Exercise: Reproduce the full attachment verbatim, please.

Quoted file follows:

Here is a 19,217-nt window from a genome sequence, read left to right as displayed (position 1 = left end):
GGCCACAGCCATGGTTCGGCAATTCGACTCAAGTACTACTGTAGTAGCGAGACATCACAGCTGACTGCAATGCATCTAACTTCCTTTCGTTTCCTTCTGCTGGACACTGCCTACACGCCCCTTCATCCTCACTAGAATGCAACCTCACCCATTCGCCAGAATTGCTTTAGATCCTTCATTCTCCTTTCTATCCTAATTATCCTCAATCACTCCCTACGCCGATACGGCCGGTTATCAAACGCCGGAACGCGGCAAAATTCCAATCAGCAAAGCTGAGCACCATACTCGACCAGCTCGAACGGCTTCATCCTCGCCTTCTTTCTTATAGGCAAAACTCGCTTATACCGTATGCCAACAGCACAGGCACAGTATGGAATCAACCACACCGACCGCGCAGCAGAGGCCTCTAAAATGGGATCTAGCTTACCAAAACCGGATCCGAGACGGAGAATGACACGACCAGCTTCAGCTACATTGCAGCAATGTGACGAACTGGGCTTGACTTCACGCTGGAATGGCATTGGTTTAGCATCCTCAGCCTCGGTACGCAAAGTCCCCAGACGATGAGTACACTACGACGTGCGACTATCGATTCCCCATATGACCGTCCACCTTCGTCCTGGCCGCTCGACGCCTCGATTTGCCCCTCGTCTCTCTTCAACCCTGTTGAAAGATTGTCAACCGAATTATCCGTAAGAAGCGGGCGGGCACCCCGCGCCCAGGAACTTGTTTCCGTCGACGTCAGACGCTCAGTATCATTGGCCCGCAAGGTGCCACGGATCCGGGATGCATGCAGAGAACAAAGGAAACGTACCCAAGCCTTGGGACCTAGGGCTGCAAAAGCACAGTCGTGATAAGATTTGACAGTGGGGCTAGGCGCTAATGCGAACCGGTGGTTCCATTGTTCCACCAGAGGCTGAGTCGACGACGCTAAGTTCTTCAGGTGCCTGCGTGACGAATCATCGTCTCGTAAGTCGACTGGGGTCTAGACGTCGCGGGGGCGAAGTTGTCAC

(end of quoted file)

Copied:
Here is a 19,217-nt window from a genome sequence, read left to right as displayed (position 1 = left end):
GGCCACAGCCATGGTTCGGCAATTCGACTCAAGTACTACTGTAGTAGCGAGACATCACAGCTGACTGCAATGCATCTAACTTCCTTTCGTTTCCTTCTGCTGGACACTGCCTACACGCCCCTTCATCCTCACTAGAATGCAACCTCACCCATTCGCCAGAATTGCTTTAGATCCTTCATTCTCCTTTCTATCCTAATTATCCTCAATCACTCCCTACGCCGATACGGCCGGTTATCAAACGCCGGAACGCGGCAAAATTCCAATCAGCAAAGCTGAGCACCATACTCGACCAGCTCGAACGGCTTCATCCTCGCCTTCTTTCTTATAGGCAAAACTCGCTTATACCGTATGCCAACAGCACAGGCACAGTATGGAATCAACCACACCGACCGCGCAGCAGAGGCCTCTAAAATGGGATCTAGCTTACCAAAACCGGATCCGAGACGGAGAATGACACGACCAGCTTCAGCTACATTGCAGCAATGTGACGAACTGGGCTTGACTTCACGCTGGAATGGCATTGGTTTAGCATCCTCAGCCTCGGTACGCAAAGTCCCCAGACGATGAGTACACTACGACGTGCGACTATCGATTCCCCATATGACCGTCCACCTTCGTCCTGGCCGCTCGACGCCTCGATTTGCCCCTCGTCTCTCTTCAACCCTGTTGAAAGATTGTCAACCGAATTATCCGTAAGAAGCGGGCGGGCACCCCGCGCCCAGGAACTTGTTTCCGTCGACGTCAGACGCTCAGTATCATTGGCCCGCAAGGTGCCACGGATCCGGGATGCATGCAGAGAACAAAGGAAACGTACCCAAGCCTTGGGACCTAGGGCTGCAAAAGCACAGTCGTGATAAGATTTGACAGTGGGGCTAGGCGCTAATGCGAACCGGTGGTTCCATTGTTCCACCAGAGGCTGAGTCGACGACGCTAAGTTCTTCAGGTGCCTGCGTGACGAATCATCGTCTCGTAAGTCGACTGGGGTCTAGACGTCGCGGGGGCGAAGTTGTCAC